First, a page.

Racing Isn’t Always On The Up and Up

This last weekend was very exciting as I followed the 99th Annual Pikes Peak International Hill Climb via live-stream. It was with great angst that I awaited the runs of friends Paul Dallenbach and Randy Pobst. The Pikes Peak Hill Climb is not called the most dangerous race in America for no reason, and its definitely not for the faint of heart. Paul and Randy know exactly too, since both have crashed while doing their impersonation of Superman at this event. “It’s a bird … it’s a plane… oh, no … it’s Paul and Randy!” And yet, here they were, waiting at the starting line. One word: Cojones!

Everyone knows racers, car builders and crew chiefs like to plan for every possible “what if” possible, but good sakes alive, if you want to talk about variables, Pikes Peak is the place to do it.

How can anyone possibly put together a worthwhile plan when the track may start out dry and hot at the bottom of the mountain, then change to rain, fog so thick you can’t see 20 feet in front of you, and don’t be surprised at all if it begins to snow!

For this, racecar builders and engineers have sleepless nights trying to come up with structural designs, wing downforce formulas, shock and suspension setups knowing full well, all of which could go out the window due to changes in the weather and worse yet, it changes by the minute. One driver in the same class might have a great run going when all of a sudden it begins to rain, and the very next car could run immediately after him and have a perfect track.

In the meantime, crew chiefs are attempting to convince their drivers, “Looks pretty dry up top. Slicks should be ok.” While the drivers have visions of cars flying off cliffs with no guard rails at altitudes as high as 14,115 feet.

Now take, for example, the 25 Hours of Thunderhill, where drivers, engineers, and teams also have to prepare for many unknowns. However, everyone runs at the same time, given exactly the same conditions no matter whether it’s below freezing, raining, snowing, day or night. Unlike Pikes Peak, nobody gets a break should the weather change, not to mention, there are no towering cliffs with bottomless pits far below.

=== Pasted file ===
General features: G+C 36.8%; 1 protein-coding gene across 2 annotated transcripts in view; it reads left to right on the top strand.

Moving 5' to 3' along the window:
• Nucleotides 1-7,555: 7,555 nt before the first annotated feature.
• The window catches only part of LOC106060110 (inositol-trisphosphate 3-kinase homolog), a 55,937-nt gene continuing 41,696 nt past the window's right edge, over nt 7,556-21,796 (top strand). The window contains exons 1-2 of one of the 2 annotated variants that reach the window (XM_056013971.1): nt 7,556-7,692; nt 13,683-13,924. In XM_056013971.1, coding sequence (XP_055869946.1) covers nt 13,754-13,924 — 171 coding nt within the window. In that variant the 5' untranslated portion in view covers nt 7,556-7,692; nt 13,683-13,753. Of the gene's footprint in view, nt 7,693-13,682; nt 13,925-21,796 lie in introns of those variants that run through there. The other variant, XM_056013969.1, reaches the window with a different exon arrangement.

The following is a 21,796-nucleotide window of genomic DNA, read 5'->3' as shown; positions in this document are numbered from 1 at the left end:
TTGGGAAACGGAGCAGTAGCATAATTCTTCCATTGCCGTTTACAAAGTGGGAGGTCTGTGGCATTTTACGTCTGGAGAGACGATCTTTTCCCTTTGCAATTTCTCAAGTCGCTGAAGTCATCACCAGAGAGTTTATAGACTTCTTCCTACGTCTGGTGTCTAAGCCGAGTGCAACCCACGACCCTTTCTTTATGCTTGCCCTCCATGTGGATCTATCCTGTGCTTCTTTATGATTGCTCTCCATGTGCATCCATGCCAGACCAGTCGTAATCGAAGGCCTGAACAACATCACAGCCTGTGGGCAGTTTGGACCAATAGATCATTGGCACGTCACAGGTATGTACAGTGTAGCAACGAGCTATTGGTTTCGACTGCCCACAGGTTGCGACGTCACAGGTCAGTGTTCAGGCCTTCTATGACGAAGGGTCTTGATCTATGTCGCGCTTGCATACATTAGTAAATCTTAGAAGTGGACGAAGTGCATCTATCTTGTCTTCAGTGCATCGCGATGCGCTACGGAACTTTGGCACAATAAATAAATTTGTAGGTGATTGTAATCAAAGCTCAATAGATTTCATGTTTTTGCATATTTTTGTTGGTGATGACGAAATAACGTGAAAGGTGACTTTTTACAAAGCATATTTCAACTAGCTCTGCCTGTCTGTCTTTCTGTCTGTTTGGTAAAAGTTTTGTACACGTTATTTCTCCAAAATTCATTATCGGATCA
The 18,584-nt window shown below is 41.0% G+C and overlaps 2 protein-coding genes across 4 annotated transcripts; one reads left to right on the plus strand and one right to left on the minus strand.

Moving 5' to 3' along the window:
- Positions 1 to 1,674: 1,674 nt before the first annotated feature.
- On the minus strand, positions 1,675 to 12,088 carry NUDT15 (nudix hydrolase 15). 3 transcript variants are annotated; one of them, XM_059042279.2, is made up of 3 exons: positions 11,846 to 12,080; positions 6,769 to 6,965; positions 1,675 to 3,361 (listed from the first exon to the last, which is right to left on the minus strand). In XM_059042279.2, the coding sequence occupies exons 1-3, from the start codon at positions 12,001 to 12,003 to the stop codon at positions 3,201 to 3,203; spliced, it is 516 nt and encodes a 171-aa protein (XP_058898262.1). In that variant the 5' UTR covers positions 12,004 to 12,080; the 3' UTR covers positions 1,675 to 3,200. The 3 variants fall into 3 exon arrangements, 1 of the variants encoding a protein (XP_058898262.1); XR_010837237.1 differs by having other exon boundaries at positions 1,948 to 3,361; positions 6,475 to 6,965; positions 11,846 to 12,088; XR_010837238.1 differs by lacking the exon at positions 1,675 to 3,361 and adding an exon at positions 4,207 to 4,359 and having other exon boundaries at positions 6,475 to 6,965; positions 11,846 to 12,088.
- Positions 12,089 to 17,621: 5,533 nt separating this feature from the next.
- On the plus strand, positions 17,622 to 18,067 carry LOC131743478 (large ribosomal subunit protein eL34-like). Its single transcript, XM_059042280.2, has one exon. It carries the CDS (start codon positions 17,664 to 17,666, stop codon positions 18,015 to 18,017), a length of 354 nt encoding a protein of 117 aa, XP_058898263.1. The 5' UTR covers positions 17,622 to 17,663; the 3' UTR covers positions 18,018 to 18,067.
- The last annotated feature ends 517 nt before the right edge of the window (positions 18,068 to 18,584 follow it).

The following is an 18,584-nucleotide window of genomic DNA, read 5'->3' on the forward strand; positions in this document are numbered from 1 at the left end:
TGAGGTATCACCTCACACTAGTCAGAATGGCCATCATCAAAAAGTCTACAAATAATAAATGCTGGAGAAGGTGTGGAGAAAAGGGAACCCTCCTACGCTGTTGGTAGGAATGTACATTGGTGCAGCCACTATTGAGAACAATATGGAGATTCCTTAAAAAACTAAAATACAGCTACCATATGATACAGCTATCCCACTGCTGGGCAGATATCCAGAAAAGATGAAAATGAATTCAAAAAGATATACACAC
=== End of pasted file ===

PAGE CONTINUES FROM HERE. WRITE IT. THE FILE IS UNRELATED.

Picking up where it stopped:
And don’t forget, at most races while teams are busy setting up their pit spaces and paddock areas and getting the cars set up with last minute details, racing fans are quietly home in a nice a nice warm bed or having breakfast before driving to the track an hour in advance. On the other hand, fans and spectators who wish to attend the Pikes Peak International Hillclimb are required to enter the gates at 2:20 a.m. so they can get to their designated viewing area. Not only do they have to wait patiently for the official 7:30 start of the race, but they have to stay there all day without leaving until every last racecar has driven back down the hill after the very last car has completed the course.

The most inspirational thing about all of the above is that truly great drivers must get their head around all of this. They must be able to overcome all adversity any driver could possibly be faced with, be it wet, dry, slicks, rain tires not to mention controlling whatever part of the brain needs to be controlled so fear doesn’t overpower the pedal on the right.

At the end of the day, I’m pleased to report that Paul, competing in Open Wheel Class and Randy in Exhibition Class won their perspective classes. Well done, gentleman.

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